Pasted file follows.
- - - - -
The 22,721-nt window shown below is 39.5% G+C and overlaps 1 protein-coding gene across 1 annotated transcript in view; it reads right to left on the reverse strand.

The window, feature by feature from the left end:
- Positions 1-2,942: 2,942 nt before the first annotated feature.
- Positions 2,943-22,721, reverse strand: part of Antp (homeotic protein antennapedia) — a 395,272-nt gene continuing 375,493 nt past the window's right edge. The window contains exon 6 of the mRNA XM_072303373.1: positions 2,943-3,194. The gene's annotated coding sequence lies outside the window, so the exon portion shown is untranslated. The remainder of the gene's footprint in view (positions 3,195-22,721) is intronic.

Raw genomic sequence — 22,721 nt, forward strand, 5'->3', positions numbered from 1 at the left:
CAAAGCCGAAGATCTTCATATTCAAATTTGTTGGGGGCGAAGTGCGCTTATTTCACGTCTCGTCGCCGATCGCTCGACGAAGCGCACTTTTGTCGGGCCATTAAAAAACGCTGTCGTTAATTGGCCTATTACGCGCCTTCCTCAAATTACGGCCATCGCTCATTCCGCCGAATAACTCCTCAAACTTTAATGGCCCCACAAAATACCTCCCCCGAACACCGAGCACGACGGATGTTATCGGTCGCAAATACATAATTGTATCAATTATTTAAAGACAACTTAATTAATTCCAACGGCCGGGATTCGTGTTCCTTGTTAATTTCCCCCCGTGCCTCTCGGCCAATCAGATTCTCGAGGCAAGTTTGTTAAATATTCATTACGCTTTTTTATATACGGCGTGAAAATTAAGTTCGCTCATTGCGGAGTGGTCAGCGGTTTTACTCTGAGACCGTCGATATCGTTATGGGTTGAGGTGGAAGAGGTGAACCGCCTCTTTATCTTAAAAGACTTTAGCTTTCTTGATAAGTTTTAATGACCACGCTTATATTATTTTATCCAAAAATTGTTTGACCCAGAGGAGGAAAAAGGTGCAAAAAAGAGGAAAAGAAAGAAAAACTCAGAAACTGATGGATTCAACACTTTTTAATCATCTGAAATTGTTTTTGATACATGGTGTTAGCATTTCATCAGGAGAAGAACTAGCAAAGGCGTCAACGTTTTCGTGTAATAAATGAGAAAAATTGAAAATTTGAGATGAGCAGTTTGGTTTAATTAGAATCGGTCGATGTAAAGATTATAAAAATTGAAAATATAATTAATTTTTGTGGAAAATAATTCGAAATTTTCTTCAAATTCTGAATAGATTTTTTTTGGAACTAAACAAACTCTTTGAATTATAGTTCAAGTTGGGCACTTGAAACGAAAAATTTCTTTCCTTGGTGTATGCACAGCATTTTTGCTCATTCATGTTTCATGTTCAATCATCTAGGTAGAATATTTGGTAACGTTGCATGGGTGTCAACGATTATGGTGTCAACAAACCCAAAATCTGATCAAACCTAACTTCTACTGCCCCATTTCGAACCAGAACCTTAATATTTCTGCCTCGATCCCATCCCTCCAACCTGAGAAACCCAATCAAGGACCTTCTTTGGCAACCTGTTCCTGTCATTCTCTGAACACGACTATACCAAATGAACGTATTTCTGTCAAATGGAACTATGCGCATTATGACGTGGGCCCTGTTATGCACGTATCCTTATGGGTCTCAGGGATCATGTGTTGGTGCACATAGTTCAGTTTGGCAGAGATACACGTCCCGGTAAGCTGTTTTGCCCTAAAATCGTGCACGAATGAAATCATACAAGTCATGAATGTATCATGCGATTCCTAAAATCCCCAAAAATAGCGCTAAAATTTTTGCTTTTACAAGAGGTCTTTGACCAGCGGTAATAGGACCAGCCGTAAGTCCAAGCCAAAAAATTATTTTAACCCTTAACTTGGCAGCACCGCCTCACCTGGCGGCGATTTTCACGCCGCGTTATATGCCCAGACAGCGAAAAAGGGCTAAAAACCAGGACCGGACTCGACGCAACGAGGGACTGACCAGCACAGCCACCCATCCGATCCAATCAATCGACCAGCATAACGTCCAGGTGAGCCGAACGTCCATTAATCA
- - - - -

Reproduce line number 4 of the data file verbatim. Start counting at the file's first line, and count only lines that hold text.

- Positions 2,943-22,721, reverse strand: part of Antp (homeotic protein antennapedia) — a 395,272-nt gene continuing 375,493 nt past the window's right edge. The window contains exon 6 of the mRNA XM_072303373.1: positions 2,943-3,194. The gene's annotated coding sequence lies outside the window, so the exon portion shown is untranslated. The remainder of the gene's footprint in view (positions 3,195-22,721) is intronic.